Monday, April 7, 2008

Memphis or Kansas? Don't bet your house on either


Saturday is why — to borrow a commonly used TV phrase — "March is so great."

OK, so it actually was the 5th of April, but if it's "March Madness," then we'll make the April Showers hold off until we hear "One Shining Moment" tonight.

But with sincerity, what happened Saturday is a reason why non-basketball fans tune into the NCAA Tournament (besides, of course, to fill out a bracket or six).

The unexpected happened. Heck, the very, very, very unexpected happen. First, Memphis made Kevin Love look like a 10th grader, dominating UCLA's big man with Chris Douglas-Roberts throwing down the exclamation-mark slam over the Bruins freshman. In the nightcap, all hell broke loose as Kansas jumped to a 40-12 lead over North Carolina, the favorite to cut down the nets tonight.

A 28-point lead in the first half? After watching the Jayhawks look anemic in their 59-57 squeaker over Davidson in the Elite Eight, I didn't give them a great chance of beating Carolina — and I definitely didn't expect them to blow the Tar Heels out, which they didn't.

The Heels' comeback to within four points was nearly as impressive as Kansas' introductory cause-turnover-pass-layup session, but the Jayhawks recovered their mojo in time to finish Carolina with a pair of alley-oops.

Now, we anticipate a great championship showdown between the Tigers and Jayhawks. Memphis is looking for its first national title. Kansas is trying to win for the first time since 1988 and get Bill Self his first title to convince him to stay in Lawrence as the boosters at Oklahoma State try to lure him away with big bucks.

Your guess is as good as mine. Here's my take:

The reason I love the Tigers is because they have too big-game players who can be counted on to show up and play well. Roberts, the 6-foot-7 junior, and freshman leader Derrick Rose run the show for the Tigers, which has to make John Calipari very comfortable.

Before the tournament, there was debate in terms of who the country's best point guard was. Um, that's been resolved — it's Rose in a landslide (and I'm not just picking him because my sister's named Rose). Not only is he a strong 6-3 with an NBA body — despite eating too many gummy bears and sugar straws, according to CDR — he plays with a poise that belies his age. He's also a very strong defender, and rarely does he not convert a transition opportunity.

Douglas-Roberts scores his points so quietly, you look up at the scoreboard and he's got 17. His in-between game will be a huge asset against Kansas, because he'll pick up his dribble and loft a Detroit-playground floater before the Jayhawks' quick defenders can get a hand on the ball. Additionally, Kansas' top scorer Brandon Rush will likely guard CDR and have to expend a lot of energy on the defensive end.

Do Kansas' guards remind you of a team's guards that defeated Memphis? Yep, that's right: Tennessee's backcourtmen. And the Volunteers are the only team that took down the 38-1 Tigers. Kansas' guards are so quick, it won't be easy for the Tigers to get the usual penetration that makes their dribble-drive offense thrive. Sherron Collins, Mario Chalmers and Russell Robinson are all good at staying between their defender and the basket. A big key will be how the refs call the game. The more they let touch fouls go, the better chance Kansas has to win.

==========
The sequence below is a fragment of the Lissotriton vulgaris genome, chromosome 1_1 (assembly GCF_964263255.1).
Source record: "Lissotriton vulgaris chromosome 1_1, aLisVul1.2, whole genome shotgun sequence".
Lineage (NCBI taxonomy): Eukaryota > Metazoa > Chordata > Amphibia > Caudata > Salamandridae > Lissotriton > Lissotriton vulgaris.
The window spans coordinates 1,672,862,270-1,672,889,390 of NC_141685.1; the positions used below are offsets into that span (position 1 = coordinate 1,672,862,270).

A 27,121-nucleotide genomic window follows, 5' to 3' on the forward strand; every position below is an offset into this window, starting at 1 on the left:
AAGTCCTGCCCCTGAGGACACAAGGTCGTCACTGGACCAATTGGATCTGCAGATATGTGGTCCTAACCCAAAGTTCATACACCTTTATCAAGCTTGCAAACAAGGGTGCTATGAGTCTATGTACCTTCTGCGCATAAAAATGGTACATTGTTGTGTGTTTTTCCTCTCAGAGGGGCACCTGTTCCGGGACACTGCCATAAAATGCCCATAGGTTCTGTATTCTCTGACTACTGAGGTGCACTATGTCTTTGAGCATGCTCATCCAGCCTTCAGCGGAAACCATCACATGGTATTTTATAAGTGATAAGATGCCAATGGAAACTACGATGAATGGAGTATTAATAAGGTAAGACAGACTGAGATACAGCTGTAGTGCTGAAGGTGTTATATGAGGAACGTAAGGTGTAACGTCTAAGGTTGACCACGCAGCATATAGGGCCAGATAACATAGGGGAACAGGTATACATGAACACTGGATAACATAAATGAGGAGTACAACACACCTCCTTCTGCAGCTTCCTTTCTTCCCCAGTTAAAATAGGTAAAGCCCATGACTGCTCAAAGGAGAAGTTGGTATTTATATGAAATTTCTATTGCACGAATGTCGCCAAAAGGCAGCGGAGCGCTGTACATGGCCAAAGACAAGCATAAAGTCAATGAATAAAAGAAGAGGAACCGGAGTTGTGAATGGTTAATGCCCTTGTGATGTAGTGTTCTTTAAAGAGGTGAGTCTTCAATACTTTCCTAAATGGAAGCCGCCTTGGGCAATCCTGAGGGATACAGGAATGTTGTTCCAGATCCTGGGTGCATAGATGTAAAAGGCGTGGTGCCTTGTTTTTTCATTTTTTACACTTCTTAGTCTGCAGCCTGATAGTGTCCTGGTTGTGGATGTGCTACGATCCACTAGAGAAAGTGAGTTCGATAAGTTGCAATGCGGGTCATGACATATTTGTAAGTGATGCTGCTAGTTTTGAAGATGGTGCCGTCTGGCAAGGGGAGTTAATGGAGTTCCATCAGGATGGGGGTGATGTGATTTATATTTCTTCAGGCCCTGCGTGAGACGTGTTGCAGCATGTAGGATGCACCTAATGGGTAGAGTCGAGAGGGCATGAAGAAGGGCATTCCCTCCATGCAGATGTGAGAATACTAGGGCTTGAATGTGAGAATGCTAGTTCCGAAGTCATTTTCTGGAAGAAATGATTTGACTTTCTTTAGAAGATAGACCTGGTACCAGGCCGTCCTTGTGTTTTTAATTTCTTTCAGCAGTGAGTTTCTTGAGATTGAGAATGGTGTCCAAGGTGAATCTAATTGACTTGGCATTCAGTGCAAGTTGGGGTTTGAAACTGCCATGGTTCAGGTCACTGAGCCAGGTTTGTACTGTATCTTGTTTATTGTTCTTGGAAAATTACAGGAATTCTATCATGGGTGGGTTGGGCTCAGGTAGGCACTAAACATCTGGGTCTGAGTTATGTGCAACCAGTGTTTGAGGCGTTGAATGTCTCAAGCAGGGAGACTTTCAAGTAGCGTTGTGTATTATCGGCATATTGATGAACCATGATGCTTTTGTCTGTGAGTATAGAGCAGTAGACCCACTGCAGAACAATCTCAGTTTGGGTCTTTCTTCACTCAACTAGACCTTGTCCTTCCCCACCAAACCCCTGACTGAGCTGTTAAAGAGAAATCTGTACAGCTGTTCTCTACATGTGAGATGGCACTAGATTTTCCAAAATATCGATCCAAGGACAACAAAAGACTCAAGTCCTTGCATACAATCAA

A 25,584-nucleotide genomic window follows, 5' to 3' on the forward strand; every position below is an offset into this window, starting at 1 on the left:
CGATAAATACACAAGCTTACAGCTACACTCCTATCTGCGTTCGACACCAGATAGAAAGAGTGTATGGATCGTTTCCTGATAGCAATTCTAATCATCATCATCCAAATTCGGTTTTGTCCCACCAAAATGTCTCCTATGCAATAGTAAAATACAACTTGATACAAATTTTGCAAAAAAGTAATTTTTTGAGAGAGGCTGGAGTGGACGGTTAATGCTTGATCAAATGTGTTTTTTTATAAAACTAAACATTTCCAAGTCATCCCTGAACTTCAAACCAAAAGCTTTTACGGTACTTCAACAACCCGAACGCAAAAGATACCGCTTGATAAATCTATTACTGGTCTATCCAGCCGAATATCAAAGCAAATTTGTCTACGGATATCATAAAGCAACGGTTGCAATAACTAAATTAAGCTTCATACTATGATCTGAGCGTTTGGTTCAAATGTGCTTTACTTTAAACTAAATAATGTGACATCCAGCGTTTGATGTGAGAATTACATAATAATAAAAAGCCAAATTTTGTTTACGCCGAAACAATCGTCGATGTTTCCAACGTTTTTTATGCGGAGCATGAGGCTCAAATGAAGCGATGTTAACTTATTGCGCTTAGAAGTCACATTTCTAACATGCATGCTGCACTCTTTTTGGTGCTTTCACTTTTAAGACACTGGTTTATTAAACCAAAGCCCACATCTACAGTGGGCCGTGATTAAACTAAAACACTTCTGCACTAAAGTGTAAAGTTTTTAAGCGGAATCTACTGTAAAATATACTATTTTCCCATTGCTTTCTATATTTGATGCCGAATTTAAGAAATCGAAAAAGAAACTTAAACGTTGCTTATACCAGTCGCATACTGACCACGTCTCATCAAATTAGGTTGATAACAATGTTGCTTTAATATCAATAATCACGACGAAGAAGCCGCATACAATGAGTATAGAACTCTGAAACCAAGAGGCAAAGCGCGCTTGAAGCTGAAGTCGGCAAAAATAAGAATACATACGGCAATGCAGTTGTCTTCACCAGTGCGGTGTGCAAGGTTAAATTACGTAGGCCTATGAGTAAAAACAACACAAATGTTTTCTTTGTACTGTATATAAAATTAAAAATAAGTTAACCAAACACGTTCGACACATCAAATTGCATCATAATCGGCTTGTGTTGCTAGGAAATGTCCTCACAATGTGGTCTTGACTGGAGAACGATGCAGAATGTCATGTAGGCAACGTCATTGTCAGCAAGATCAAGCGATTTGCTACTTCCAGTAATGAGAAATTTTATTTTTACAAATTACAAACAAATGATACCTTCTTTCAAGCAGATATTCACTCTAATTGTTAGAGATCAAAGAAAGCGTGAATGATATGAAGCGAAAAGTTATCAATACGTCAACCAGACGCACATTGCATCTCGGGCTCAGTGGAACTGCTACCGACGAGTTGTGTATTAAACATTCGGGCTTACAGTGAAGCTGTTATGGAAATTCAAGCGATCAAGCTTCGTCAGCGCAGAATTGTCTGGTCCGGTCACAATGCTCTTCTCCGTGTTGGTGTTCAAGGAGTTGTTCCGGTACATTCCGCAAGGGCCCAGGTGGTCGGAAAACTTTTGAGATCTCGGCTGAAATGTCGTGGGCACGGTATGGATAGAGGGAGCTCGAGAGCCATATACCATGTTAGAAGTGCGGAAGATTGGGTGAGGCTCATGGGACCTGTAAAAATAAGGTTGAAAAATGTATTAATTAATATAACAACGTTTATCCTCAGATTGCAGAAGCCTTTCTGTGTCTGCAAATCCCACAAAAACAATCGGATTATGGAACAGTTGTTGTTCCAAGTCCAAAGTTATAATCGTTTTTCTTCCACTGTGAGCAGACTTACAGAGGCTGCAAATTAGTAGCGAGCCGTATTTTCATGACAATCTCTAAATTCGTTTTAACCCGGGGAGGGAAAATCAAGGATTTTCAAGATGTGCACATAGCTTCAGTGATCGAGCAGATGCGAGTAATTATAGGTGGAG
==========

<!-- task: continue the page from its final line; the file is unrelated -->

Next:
On the other end, it's pretty amazing how people have kept overlooking Memphis' defense. The Tigers play extremely hard on the defensive end and do a good job, especially against post-up players (see Love, Kevin). That could be a problem for Darrell Arthur and Co., however, if they can get Joey Dorsey in foul trouble — which isn't that difficult to do — one inside player might be able to have the kind of game Sasha Kaun had against Davidson.

The real key player for Kansas, though, is Rush. When he plays well, his team follows suit. When he struggles, like he did for much of the Davidson game, the Jayhawks have a hard time scoring.

If you want a statistic to keep a close eye on, watch the fast-break points. There will be plenty of running up and down the court, but how many easy layups will each teams get? Whoever can do a better job of getting back on defense and fouling hard to prevent layups and three-point plays will have an advantage. I give a slight edge here to Memphis because it's stronger and more athletic than the smaller Jayhawks.

Ultimately, as unpredictable as this tournament's been, one constant has been the play of Memphis. With the exception of small portions of their second-round game against Mississippi State, the Tigers have been stellar, playing strong defense and attacking any opposing defense that is thrown at them. Whether a team has played man-to-man or zone, Memphis has been able to exploit it. Calipari deserves some credit for this.

Self could come off as a genius if he takes a risk, however. If you look all the way back to mid-December, Tim Floyd of USC employed a triangle-and-two scheme against Memphis that had the Tigers throwing up difficult shots — ultimately bad misses — from all over the court. Granted, Rose is a much more mature point guard now, but still it would be worth a look by the Jayhawks. Put Rush on CDR, put the 6-1 Robinson on Rose, and see what happens.

One thing I can promise, though — neither team will run out to a 40-12 lead. This game will be much closer, much more competitive... I think.

And when CBS puts the finishing touches on "One Shining Moment," it will be the Memphis Tigers parading around the Alamo Dome telling everyone who cares to listen, "Do you believe in us now?"

Prediction: Memphis 76, Kansas 72


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